https://aka.ms/IaaSSeries is where you can catch up or review the previous posts in the 31 Days of Windows Servers (VMs) in the Cloud series
As businesses start to understand how to leverage the power of Windows Azure, customers find that the Virtual Networking component is an extremely valuable asset that assists with integrating the cloud into your existing IT infrastructure. When an organization considers moving either an application or servers to the cloud, our customers tell us time and time again that one of the most important aspects of this move to the IT Pro is being able to leverage the assets of the cloud as if they were corporate-owned assets. Being able to seamlessly interface with the servers in the cloud using your corporate DNS namespace and existing IP addressing scheme allows machines on premise and machines in the cloud to appear on the same network. The Virtual Network component of Windows Azure does just that, and happens to be core to the Windows Azure Platform.
The Windows Azure Virtual Network allows businesses to create secure site-to-site connectivity between the company’s existing network infrastructure and Windows Azure, as well as to create protected private virtual networks in the cloud. Businesses can specify the address space that will be used for both your virtual network and the virtual network gateway. Additionally, the Windows Azure name resolution features allow you to connect directly to role instances and virtual machines via hostname just like the virtual machines were on-premise. These features allow you to use Windows Azure as you would a branch office, or as a protected private virtual network in the cloud. Windows Azure Virtual Networking is just one of the ways that your on-premise applications and servers can interact directly with applications and virtual machines in the cloud.
So, let’s expand on this a bit. Windows Azure Virtual Networks allows for customer-managed private virtual networks to be setup and configured with your corporations existing IPv4 addresses. In addition, customers are able to use their existing on-premise DNS servers for name resolution of applications and virtual machines hosted in Windows Azure. How are we able to do this? First we need to establish secure site-to-site network connectivity between your company’s network and Windows Azure.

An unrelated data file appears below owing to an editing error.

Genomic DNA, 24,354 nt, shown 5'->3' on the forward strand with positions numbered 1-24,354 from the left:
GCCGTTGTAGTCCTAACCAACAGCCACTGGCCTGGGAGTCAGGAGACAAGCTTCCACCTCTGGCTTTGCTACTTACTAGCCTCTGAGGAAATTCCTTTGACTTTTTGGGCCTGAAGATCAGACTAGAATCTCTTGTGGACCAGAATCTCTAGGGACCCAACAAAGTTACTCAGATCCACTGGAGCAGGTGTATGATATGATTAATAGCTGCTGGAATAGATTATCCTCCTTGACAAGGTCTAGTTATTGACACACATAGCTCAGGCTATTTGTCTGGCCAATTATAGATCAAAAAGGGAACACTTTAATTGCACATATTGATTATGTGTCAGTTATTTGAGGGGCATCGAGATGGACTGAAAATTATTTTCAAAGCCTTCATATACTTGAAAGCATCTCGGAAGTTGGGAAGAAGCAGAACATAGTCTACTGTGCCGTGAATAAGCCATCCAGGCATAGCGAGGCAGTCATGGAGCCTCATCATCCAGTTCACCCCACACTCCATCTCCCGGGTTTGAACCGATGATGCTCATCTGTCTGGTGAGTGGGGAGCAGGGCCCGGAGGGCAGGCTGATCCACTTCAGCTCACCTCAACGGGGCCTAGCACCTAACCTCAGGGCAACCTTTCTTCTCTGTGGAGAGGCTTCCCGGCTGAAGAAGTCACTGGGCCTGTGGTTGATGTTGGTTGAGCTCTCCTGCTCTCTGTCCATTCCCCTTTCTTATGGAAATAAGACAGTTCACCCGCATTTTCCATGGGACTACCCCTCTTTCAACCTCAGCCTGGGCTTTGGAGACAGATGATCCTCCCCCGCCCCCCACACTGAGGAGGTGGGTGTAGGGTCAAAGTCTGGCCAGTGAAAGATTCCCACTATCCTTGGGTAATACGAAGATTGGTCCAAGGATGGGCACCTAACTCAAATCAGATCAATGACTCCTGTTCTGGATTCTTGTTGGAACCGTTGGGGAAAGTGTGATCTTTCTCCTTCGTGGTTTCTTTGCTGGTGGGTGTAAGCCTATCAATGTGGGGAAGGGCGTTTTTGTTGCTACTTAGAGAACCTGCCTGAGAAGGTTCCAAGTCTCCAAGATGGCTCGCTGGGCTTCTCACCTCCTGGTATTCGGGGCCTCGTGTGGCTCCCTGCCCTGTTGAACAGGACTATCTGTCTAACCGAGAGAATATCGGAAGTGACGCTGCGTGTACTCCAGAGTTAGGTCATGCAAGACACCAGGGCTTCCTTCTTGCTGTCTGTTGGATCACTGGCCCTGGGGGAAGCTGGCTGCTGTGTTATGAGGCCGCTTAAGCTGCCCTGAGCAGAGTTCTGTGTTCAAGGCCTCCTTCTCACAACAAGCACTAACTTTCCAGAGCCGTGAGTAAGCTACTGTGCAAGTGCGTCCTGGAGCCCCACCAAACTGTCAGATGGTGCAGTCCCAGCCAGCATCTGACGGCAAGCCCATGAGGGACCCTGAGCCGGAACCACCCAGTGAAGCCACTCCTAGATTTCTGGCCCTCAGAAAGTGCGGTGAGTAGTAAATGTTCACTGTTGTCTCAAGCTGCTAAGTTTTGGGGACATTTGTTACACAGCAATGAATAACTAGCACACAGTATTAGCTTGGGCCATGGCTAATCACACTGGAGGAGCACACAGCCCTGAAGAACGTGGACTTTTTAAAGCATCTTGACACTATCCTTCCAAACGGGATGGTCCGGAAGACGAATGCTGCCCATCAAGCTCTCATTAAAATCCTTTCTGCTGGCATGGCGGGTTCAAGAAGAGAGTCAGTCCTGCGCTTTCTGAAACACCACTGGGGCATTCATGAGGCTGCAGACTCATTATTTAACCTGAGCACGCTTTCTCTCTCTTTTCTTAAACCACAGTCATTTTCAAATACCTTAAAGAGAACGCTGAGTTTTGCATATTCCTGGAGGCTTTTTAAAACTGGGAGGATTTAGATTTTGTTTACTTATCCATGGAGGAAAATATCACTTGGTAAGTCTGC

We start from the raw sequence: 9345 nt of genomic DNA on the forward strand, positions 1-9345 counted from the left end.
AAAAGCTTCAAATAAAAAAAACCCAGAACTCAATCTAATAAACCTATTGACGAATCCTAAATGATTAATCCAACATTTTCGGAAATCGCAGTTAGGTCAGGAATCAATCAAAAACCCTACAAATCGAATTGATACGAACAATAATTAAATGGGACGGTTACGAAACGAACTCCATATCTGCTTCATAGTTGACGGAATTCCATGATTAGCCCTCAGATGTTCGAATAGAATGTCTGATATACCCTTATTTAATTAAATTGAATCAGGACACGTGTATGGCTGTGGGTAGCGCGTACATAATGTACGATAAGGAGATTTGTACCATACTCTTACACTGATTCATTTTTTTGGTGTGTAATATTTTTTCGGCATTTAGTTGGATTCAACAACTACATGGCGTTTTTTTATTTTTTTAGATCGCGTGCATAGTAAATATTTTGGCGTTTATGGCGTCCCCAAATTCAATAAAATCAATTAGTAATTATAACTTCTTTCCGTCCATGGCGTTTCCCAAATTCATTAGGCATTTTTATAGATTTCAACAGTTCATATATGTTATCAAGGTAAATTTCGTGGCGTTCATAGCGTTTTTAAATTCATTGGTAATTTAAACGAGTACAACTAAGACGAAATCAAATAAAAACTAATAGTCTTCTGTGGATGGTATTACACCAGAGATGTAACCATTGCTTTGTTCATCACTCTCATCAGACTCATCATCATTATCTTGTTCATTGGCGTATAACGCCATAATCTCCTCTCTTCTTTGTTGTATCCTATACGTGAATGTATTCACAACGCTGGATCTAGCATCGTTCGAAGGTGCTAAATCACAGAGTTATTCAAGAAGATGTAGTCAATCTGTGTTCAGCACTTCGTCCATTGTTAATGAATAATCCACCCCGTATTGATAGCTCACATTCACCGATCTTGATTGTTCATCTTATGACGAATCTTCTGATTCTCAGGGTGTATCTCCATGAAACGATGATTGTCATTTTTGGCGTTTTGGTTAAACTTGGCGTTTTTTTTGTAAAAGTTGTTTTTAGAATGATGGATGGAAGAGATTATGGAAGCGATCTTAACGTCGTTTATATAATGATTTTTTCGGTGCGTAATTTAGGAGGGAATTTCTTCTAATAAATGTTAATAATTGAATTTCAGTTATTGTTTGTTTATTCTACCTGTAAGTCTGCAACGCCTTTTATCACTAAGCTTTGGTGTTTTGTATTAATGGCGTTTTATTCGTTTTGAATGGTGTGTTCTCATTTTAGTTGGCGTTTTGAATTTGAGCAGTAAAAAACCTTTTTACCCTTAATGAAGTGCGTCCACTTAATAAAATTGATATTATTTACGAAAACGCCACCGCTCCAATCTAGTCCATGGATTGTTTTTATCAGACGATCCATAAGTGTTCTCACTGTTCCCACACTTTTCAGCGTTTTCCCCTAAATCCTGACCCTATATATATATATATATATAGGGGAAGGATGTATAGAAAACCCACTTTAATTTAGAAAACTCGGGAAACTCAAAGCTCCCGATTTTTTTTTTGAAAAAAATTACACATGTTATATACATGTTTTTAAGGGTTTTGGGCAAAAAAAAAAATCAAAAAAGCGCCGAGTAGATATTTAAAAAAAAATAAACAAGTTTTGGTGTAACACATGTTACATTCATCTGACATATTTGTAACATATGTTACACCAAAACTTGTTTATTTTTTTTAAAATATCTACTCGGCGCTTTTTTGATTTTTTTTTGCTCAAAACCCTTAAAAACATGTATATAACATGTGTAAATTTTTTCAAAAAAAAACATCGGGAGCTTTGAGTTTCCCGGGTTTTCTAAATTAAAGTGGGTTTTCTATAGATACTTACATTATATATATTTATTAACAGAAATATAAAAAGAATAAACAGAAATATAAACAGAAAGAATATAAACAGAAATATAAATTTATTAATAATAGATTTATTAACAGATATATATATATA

Windows Azure provides a hosted VPN gateway that enables site-to site (S2S) connectivity through a supported on-premise VPN gateway device. This hosted VPN gateway provides automated provisioning & management on the Windows Azure side and connects to an existing on-premise VPN device from either Cisco or Juniper. The supported VPN devices from Cisco or Juniper come with configuration scripts to make the process relatively straight forward.
Once the S2S VPN is established, customers can set up secure IPv4 networks that are fully contained within Windows Azure by using persistent IP addresses from your corporate IP addressing scheme. This means that the internal IP address (DIP-Directed IP) of your virtual machines will remain persistent and will not change, even when you restart a virtual machine. More on that in a moment.
Once the networking is configured, name resolution across the Virtual Network can be established. Businesses have the option to use the name resolution provided by Windows Azure, or you may use your existing DNS server. Configuring your virtual network to use Windows Azure-provided name resolution is a relatively simple option, however, a more full-featured DNS solution may be in order to support future complex configurations.
Since Virtual Machines running in Windows Azure will have persistent IP addresses and DNS name resolution is configured between the on-premise network and Windows Azure, these VMs can join your existing Active Directory domain and function in the same manner as other domain-joined machines do. Windows Azure also has the ability to host Windows Server Active Directory domain controllers, or implement Active Directory Federation Services to allow virtual machines hosted in Windows Azure to authenticate locally.
What are some of the other scenarios that the Windows Azure Virtual Network enables?
- Hybrid Public/Private Cloud – Enterprise app in Windows Azure requiring connectivity to on-premise resources
- Enterprise Identity and Access Control – Manage identity and access control with on-premise resources (on-premises Active Directory)
- Monitoring and Management – Remote monitoring and trouble-shooting of resources running in Windows Azure
- Advanced Connectivity Requirements – Cloud deployments requiring persistent IP addresses and direct connectivity across services
Tune in tomorrow for the next post which is Windows Azure and Virtual Networking – Getting Started
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Read the other posts in the 31 Days of Windows Servers (VMs) in the Cloud Series by visiting https://aka.ms/IaaSSeries